Generally, for effective Vitamin D synthesis to occur, you would need 15 minutes of sunshine daily on your forearms and face. (Needless to say, getting outside and not burning at the same time!) But the reality is a lot of Irish people may not be actually getting that amount of exposure to the sun on a daily basis, even during the summer months – although they are likely to be getting some sun and considerably more than in the winter.
It is for this reason that if you need to supplement your levels, a lower vitamin D supplementation is recommended during the longer summer. Fortunately vitamin D supplementation is easy to come by at many different doses and with many trusted brands like Viridian, Solgar and more providing different options.
How much vitamin D is required for people in Ireland?
The exact answer is it depends – as there different variables from person to person.
How often you are outside, your skin type (darker skin types have to work harder for the vitamin d synthesis to occur), age, typical choice of clothing all play a role in this. However generally, Vitamin D is needed most in the winter months and as such – a supplement of at least 2000iu is recommended between October and March. For the rest of the year a lower strength supplement such as 1000iu can be enough.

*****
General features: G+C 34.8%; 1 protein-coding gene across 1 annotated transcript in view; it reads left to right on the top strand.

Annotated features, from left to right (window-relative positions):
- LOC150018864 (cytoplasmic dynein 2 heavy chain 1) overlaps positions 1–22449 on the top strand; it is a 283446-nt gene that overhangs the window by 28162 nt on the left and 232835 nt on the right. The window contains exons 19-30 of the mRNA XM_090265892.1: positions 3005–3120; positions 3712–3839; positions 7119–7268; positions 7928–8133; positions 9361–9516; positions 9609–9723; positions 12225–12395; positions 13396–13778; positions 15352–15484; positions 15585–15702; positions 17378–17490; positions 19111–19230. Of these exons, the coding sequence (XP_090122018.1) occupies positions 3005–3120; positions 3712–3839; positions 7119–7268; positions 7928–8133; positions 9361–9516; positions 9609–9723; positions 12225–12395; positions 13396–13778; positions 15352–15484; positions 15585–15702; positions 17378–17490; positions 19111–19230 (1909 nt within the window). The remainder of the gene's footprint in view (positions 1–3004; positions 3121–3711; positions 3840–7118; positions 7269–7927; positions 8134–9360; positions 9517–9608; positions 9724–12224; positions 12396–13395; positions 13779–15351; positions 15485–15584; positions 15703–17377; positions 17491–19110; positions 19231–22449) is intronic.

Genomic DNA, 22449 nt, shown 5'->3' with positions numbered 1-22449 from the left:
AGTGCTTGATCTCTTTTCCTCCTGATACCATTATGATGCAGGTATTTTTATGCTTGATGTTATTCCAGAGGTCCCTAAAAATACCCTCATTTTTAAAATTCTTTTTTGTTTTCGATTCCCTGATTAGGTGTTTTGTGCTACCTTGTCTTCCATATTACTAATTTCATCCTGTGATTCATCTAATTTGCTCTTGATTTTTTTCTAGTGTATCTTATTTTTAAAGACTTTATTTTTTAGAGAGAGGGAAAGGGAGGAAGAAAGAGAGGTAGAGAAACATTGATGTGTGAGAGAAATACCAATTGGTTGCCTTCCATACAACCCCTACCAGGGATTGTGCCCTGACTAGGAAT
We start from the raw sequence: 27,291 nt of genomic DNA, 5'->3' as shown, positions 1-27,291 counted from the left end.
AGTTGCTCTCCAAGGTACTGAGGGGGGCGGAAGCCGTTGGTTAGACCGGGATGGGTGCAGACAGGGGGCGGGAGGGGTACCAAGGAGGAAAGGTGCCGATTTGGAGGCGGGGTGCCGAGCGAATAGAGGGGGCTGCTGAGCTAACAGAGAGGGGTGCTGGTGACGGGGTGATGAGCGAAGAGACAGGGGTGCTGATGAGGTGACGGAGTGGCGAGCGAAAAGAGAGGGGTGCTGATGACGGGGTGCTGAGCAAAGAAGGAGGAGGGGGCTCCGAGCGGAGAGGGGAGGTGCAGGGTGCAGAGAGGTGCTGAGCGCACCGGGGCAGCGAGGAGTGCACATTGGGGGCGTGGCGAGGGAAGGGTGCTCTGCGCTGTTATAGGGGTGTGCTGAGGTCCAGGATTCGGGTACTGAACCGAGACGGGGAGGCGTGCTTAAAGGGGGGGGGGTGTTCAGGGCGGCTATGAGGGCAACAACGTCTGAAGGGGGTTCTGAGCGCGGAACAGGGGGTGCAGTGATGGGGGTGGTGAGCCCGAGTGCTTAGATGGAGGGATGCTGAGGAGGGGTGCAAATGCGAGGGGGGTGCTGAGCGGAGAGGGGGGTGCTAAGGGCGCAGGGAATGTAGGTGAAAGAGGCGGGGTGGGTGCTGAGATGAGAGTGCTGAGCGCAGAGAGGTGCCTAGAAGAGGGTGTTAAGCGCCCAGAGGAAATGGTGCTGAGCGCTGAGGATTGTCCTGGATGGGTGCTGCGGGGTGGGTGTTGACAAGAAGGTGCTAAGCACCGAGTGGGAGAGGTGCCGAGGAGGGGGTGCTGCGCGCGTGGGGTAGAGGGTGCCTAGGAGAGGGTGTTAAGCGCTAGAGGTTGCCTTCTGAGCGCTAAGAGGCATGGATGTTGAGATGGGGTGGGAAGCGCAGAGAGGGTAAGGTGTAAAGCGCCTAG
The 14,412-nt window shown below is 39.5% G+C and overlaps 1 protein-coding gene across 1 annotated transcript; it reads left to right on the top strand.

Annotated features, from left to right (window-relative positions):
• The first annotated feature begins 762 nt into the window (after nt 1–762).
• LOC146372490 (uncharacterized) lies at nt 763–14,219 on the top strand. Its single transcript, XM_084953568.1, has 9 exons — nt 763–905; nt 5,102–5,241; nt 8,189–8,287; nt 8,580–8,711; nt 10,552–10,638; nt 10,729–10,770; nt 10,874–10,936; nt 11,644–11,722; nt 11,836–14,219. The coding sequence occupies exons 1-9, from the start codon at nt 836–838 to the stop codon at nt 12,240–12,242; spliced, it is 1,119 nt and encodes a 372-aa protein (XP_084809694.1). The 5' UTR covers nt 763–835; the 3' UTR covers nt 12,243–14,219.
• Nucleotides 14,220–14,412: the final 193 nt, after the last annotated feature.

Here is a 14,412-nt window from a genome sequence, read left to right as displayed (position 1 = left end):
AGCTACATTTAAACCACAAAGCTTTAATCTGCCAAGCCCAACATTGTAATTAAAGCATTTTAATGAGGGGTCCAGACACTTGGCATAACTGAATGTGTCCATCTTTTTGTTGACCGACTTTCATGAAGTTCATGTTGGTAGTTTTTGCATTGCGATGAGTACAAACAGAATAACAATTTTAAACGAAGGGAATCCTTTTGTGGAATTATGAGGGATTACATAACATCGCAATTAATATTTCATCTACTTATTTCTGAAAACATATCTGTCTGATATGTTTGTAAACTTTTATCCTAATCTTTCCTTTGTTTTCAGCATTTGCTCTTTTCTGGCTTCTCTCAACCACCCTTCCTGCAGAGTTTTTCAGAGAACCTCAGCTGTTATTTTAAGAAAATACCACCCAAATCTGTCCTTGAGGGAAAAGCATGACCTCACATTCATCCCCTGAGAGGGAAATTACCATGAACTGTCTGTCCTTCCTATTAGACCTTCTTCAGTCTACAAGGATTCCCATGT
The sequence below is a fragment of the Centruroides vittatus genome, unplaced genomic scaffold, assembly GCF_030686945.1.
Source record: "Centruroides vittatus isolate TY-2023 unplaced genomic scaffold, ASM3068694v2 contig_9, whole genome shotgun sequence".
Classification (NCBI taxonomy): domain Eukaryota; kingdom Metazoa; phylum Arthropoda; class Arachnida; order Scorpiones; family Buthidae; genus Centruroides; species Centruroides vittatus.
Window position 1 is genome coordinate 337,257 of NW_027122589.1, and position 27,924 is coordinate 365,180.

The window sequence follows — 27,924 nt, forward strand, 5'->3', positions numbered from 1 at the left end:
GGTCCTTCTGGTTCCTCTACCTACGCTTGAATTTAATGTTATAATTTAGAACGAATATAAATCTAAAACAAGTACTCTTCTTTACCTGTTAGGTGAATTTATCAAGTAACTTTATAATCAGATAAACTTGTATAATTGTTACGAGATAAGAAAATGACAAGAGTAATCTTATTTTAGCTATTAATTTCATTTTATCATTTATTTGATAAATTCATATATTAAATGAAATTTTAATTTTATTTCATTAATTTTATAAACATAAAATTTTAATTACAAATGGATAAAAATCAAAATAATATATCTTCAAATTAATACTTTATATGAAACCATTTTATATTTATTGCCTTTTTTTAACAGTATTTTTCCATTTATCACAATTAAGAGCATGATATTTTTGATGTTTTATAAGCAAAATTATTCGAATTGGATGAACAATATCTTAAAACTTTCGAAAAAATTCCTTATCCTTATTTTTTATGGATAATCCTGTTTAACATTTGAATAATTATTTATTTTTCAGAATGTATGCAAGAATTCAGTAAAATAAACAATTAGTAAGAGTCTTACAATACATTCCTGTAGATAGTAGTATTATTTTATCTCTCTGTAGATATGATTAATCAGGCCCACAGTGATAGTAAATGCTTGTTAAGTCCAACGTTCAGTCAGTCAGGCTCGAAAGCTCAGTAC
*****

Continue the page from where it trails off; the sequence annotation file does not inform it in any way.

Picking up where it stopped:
That said, If you want to be as specific as possible to your own situation – you could take a blood test to get an accurate idea how vitamin D deficient you might be (if you are at all).
What about Vitamin D and Covid?
As with all things in the pandemic, new evidence is continually coming to light. One study in Spain, found that 80% who were hospitalized for Covid-19 had a vitamin D deficiency. On top of that, those with low levels tended to have longer hospital stays.
The reality is, it’s a situation that is constantly evolving and ultimately time will tell how effective vitamin D is in the battle with covid. However considering the situation that we are all in, it is generally considered wise to use a vitamin D supplement at this time. Ultimately as long as you don’t take too much – it cannot do any harm and will only boost your immune system and potentially offer important protection against a variety of viruses.
What about the Irish diet? Can that ward off Vitamin D Deficiency?
It is true that certain foods – ranging from the liver of fatty fish to egg yolks – do provide certain levels of vitamin D. However for the average western style diet, this is minimal and does not move the needle enough to address vitamin D Deficiency. For vegetarians and vegans, there is seemingly a greater risk of vitamin D deficiency as animal sources are also a source of vitamin D.
Final words on Ireland and Vitamin D Deficiency
The Irish winter months present an uphill battle in terms of getting adequate sunshine levels. Some studies acknowledge that our geographical location puts us at an endemic risk in this regard.
With our northern latitude, supplementation is advised to meet the requirements especially during winter. As shown, Irish people in general are Vitamin D Deficient and do not address this issue. In the summer months, if you cannot get outside regularly, supplementing with a lower dose would be recommended.
Unless Ireland suddenly drift downs the Atlantic and we end up in the southern hemisphere, staying on top of your vitamin D requirements is necessary in staying healthy and enjoying life to the full.